1. This is a second appeal which has been preferred against the decree and judgment of the District Judge of Kurnool in A. S. 101 of 1947 reversing the decree and judgment of the learned District Munsif in O. S. 167 of 1945.
2. The facts are: Six bundles of cotton cloth were consigned on 14-9-1943 by the plaintiff's deceased father Devappa from the Tuggali railway station under R. R. No. 63/17791 and invoice No. 116 for delivery to himself at Hindupur. Of these six bundles, only three bundles, weighing 3 maunds & 26 seers, arrived at Hindupur on 16-9-1943. The plaintiff's father took delivery of these three bundles under protest and informed the railway authorities on 30-9-1943 about the non-delivery of the remaining three bundles. The Chief Commercial Manager, M. & S. M. Railway wrote to the plaintiff's father on 14-10-1943 that he would make enquiries into the matter and send a reply in due course. As no reply was however received by the plaintiff's father for nearly a month afterwards, he got a notice sent through his lawyer on 14-11-1943 claiming compensation of Rs. 2955-13-0 for the non-delivery of the remaining three bales. The Chief commercial Manager by his letter dated 17-2-1944 replied that the bales in question had been lost from a running train and that the property recovered by the police and kept in the Sub-Magistrate's Court, Gooty would be delivered to the plaintiff's father in due course. On 15-6-1944, 63 items of cloth valued at Rs. 571 were delivered to the plaintiff's father by the Traffic inspector, Guntakkal. The remaining cloth of the value of Rs. 1964-13-0 was not delivered to the plaintiff's father. Nor was its value paid to him. The Chief Commercial Manager by his letters dated 31-5-1944 and 14-7-1944 declined to entertain the plaintiff's claim in respect of it. The plaintiff is entitled to recover as compensation Rs. 1964-13-0 being the value of the remaining cloth, Rs. 100 being the amount spent by the plaintiff's father towards travelling expenses and Rs. 300 which the plaintiff's father would have realised as profit had the cloth not delivered been sold by him during the Dasara season of 1943 making up in all Rs. 2364-13-0 from the defendant. Notice under Section 80, C. P. C. has been given to the defendant prior to the institution of the suit. The plaintiff had instituted the suit on 14-7-1945 Impleading the defendant as 'The Madras and Southern Maharatta Railway Co.. represented by the Member to the Railway Board, Government of India., New Delhi.' On 8-2-1946, he put in I. A. No. 145 of 1946 for leave to amend the description of the defendant as 'Governor General of India in Council represented by the General Manager M. & S. M. Railway'. This application was allowed on 18-2-1946.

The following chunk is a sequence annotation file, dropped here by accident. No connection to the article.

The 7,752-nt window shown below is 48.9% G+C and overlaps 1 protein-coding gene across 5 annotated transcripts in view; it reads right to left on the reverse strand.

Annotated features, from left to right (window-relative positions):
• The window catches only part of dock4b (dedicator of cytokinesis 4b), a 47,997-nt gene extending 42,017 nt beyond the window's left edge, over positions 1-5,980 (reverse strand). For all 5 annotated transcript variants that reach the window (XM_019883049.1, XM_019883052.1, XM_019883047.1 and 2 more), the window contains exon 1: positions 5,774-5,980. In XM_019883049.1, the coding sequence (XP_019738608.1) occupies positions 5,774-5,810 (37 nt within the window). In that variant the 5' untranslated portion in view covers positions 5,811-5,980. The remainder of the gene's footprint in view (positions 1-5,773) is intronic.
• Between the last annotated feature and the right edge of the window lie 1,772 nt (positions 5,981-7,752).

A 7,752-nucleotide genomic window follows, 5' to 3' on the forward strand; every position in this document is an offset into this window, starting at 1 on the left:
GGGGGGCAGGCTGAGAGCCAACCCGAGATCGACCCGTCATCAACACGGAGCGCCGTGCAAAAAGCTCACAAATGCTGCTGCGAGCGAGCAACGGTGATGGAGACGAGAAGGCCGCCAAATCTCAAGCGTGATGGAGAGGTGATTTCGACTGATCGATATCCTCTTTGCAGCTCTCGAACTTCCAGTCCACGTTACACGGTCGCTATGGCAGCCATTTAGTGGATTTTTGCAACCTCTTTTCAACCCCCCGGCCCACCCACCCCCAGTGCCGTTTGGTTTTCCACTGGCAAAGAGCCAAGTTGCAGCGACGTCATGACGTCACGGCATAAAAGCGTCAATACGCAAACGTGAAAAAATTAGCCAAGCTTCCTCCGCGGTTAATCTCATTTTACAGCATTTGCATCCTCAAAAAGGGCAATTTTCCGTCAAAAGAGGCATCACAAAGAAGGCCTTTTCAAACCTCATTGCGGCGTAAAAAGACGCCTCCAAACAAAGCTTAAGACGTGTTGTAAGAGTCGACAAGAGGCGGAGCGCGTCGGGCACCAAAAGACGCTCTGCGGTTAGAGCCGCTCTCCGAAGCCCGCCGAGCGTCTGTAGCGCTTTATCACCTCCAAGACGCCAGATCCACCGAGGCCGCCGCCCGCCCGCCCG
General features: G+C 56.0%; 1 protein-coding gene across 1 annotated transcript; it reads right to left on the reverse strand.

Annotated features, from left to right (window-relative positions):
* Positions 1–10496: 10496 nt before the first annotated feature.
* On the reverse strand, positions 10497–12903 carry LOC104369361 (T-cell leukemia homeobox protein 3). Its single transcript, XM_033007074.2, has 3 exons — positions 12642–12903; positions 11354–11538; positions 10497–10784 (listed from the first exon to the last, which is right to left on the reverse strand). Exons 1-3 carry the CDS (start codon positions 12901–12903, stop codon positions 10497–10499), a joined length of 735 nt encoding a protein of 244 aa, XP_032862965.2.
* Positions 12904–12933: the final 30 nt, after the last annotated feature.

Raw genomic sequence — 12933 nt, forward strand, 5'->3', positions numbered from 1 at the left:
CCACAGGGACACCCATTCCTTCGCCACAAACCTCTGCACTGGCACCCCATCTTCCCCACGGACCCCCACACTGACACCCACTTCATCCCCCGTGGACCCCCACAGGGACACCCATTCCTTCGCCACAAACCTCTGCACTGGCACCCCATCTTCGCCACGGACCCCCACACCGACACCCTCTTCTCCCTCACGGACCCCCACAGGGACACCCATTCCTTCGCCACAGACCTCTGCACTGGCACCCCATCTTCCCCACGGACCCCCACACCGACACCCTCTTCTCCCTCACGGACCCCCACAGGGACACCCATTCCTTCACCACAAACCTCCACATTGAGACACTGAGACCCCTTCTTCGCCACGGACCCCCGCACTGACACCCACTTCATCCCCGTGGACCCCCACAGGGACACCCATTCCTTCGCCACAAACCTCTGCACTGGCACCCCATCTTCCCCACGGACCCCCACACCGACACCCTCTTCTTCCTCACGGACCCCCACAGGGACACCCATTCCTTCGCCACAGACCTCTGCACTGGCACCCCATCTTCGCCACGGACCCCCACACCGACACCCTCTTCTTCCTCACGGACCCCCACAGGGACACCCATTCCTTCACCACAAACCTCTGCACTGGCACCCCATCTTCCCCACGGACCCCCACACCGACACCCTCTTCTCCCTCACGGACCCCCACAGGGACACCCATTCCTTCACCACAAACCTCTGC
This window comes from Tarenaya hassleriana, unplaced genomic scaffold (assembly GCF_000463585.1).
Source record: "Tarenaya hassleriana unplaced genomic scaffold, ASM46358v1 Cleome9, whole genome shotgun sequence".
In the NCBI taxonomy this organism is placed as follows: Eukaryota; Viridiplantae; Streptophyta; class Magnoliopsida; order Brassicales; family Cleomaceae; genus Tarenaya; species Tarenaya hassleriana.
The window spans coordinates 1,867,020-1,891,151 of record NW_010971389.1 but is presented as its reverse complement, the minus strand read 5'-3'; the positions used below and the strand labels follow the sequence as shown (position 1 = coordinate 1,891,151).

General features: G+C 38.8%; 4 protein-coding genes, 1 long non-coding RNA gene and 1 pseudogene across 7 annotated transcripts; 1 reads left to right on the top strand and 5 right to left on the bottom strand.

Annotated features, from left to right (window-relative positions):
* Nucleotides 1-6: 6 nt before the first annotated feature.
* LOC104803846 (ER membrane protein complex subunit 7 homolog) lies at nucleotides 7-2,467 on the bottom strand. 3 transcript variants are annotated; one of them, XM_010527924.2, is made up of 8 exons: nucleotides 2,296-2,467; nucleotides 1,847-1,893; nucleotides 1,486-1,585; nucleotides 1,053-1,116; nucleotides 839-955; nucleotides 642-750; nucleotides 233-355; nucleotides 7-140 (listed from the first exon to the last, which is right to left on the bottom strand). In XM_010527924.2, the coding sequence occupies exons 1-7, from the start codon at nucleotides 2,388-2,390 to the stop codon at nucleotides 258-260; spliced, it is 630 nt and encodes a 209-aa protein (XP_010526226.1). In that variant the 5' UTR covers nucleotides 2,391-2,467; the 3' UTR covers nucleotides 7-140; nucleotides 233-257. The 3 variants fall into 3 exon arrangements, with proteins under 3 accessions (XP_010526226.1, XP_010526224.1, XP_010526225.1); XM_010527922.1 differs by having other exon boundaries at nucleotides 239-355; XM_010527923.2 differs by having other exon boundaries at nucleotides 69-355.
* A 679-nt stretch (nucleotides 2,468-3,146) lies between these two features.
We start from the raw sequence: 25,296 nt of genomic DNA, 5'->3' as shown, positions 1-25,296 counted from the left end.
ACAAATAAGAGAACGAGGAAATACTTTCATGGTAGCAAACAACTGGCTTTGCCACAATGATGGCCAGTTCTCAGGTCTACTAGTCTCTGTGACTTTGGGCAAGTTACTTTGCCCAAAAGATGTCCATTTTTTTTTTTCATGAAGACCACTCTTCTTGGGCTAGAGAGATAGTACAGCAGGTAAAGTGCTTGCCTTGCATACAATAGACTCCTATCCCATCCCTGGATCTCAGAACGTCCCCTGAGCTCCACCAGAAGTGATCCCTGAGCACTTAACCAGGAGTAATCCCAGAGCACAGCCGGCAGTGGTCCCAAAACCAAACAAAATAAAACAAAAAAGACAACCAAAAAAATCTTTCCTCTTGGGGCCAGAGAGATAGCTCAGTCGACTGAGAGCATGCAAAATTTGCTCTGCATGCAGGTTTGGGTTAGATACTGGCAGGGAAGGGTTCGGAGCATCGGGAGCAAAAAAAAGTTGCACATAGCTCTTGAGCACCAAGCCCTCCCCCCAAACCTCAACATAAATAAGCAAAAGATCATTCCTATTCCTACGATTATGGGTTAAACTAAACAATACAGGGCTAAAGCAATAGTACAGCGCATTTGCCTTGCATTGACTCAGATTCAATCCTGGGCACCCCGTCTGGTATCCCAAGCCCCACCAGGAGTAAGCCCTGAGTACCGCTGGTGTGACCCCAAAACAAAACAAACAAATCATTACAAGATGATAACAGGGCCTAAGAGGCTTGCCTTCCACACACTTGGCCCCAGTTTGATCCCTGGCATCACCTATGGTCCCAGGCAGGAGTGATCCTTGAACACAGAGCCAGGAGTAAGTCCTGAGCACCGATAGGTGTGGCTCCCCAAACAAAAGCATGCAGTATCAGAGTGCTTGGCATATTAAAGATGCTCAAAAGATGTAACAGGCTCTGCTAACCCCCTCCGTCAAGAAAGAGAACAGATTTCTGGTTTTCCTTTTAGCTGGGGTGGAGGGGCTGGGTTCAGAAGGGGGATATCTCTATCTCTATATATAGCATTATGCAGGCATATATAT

3. The defendant denied first of all the liability sought to be fastened by the plaintiff and secondly pleaded that there was no proper notice end thirdly that the suit was barred by limitation.
4. On the point of fact namely whether the plaintiff was entitled to any amount, the trial Court found that the plaintiff was entitled to a sum of Rs. 1964-13-0 as compensation. On the ground of want of proper notice following the decisions in -- 'Bhagchand Dagdusa v. Secy. of State ; -- 'Apparao v. Secy. of State : AIR1935Mad389 , -- 'Marina Ammayi v. Secy. of State', AIR 1941 Mad 446 (C). -- 'Governor General in Council v. Krishnaswami Pillai', AIR 1946 Mad 366 (D) and -- 'Governor-General of India v. Raghunandan', AIR 1947 Mad 64 (E) and also that the suit was barred by limitation by reason of the fact that on the date when the amendment was allowed it was beyond the time prescribed under Article 30 or 31, Limitation Act, the trial Court dismissed the suit.
5. There was an appeal therefrom and the learned District Judge held that there was proper notice in this case and secondly that the suit was not barred by limitation. Therefore he decreed the suit for Rs. 1964-13-0 and proportionate costs.
6. In regard to the concurrent finding of fact as regards compensation there can be no dispute before me and there can be no interference by me. In fact it was not raised before me.
7. Turning to the want of proper notice it is quite true that the terms of Section 80, C.P.C.are explicit and that these terms should be fulfilled in order to come within the proper notice contemplated thereunder. But the three essential requirements are, namely, that the addressee should be identified and must have received the communication; secondly there should be no vagueness or indefiniteness about the person giving the notice and who must also be the person filing the suit and the notice must also give the details which are specified in the section and thirdly two months' time allowed must expire before the suit is laid. The object of Section 80, C. P. C. is to give time for the Government to consider the whole matter and see whether it cannot be settled out of Court and wasteful litigation avoided. It is after all no pleasure for the State to embark upon a wasteful litigation against its own subjects and therefore this period of time is given for effecting possible settlement of these disputes. Once these requirements are fulfilled, the minor details like the mis-description of the person to whom the communication is addressed would not make it an improper notice which does not comply with the requirements of Section 80, C. P. C. In regard to this matter the learned advocate for the respondent as also the learned advocate for the appellant have also brought to my notice the subsequent decisions to which reference will be made briefly now.